it may not seem high, but there is twice the normal amount of water in that pond

To say it’s been raining a lot would be a little obvious. Seems like we’re getting all the rain we never got last summer. At least the air temperature has been more spring-like as of late.
It’s tough to fish in 25 mile an hour winds and rain pouring down. I’ve been fishing regularly, but without much success. The water around here is usually muddy- now it’s more like a chocolate milkshake.
I’ve been spending a lot of time at the vice, filling my fly boxes with hooks and feathers and fur, dreaming of the fish they may someday catch. When there’s a break in the rain, I head out to field-test my creations. After all, there are no fish in the bathtub.
The other day I fished for just a few minutes. I used two flies: a dark fly and a light fly. I hit all the usual spots with my light fly, CB’s Punk Midge, but not so much as a bump. I tied on an identical fly that was tied all black, and immediately caught a couple fish.
Maybe color does matter.
Usually it seems we overthink our fancy lures and fly patterns- does it really matter what colors we use? Isn’t it more about the presentation and the action in the water?
Hare’s ear nymph with soft hackle

As with everything fishing, there’s probably more to it than that. Perhaps it’s a combination of everything, and the fact that we can never really figure it out keeps us coming back to the water’s edge.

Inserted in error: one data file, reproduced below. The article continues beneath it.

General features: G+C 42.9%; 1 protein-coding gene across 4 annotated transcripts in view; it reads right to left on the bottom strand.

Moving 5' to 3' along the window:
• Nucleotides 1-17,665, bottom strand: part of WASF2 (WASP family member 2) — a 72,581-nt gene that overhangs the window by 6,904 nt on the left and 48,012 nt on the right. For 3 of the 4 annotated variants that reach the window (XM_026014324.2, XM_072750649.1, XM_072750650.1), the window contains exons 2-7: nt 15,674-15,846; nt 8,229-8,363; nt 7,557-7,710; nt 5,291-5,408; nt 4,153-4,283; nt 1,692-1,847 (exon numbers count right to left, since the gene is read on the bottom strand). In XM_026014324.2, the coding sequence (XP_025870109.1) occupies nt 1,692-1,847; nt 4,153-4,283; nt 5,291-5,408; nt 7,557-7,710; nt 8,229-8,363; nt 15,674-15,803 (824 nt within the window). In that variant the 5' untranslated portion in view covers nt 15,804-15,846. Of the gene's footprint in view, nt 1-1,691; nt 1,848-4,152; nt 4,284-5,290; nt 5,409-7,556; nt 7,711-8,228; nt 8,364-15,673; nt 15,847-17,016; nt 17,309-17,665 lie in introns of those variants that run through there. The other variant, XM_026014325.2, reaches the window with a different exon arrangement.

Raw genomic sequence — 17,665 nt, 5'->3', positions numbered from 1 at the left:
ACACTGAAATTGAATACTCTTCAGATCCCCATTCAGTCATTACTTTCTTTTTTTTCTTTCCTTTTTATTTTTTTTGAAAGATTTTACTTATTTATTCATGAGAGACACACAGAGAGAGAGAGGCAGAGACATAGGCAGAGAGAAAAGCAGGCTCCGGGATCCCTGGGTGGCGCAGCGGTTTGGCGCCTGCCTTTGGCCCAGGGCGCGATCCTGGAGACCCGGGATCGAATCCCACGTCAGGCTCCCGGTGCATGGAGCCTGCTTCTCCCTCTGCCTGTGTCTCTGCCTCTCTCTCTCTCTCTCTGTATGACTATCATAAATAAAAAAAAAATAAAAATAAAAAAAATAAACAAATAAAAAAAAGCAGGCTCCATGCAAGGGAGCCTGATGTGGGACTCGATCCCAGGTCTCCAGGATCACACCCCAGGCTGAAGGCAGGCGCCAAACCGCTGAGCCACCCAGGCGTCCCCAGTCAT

I tie many flies. I have generous friends who provide me with a steady source of wide and varied furs and feathers, and I make frequent purchases of hooks, beads, and weighted wire. Sometimes I even buy flies, but I so thoroughly enjoy catching fish on things I made myself they are rarely used. Maybe it’s arrogant, but I catch plenty of fish on my own ties. I may not be saving any real money, but I feel like I am, and that makes me fish the flies with more confidence. Not to mention the flies you can make that you can’t buy; I’ve been experimenting with streamers that ride hook-up without the use of bulky dumbbell eyes. I tie a bunch of wire above (not around) the hook shank, and at least in my bathtub tests the fly performs as expected. This will help them catch more fish and fewer weeds.
Hook-up bucktail streamer

I certainly won’t spend $30 on a fancy fly box when I can make one for $5 out of a plastic “craft organizer” or hard-shelled wallet. I just need them to hold my flies.
I can go to the store and buy a rainbow of dyed animal furs, but why do that when I can dye the fur I already have with kool-aid? Amazingly, it works great, and the color does not come off in the water (or on my hands).
Hook-up kool-aid-dyed bucktail (Mickey Finn)

..And I highly doubt most fish can distinguish between “proper” hare or squirrel dubbing and dog fur on my buggy creations. My drawers are already overflowing with materials; besides hooks and weights, I’m set for quite some time.
All of this fly tying has me learning new techniques, esoteric fly-tying methods like polish woven nymphs. It took a few tries to get the hang of it, but I think they look pretty cool. I expect them to catch fish, just like the rest of my flies.
Polish woven nymph

So here I’ll sit until the rain stops and our waters go down- putting hooks into my vice, adding feathers and fur, dreaming of all the fish I’m going to catch with them.
more woven nymphs

 


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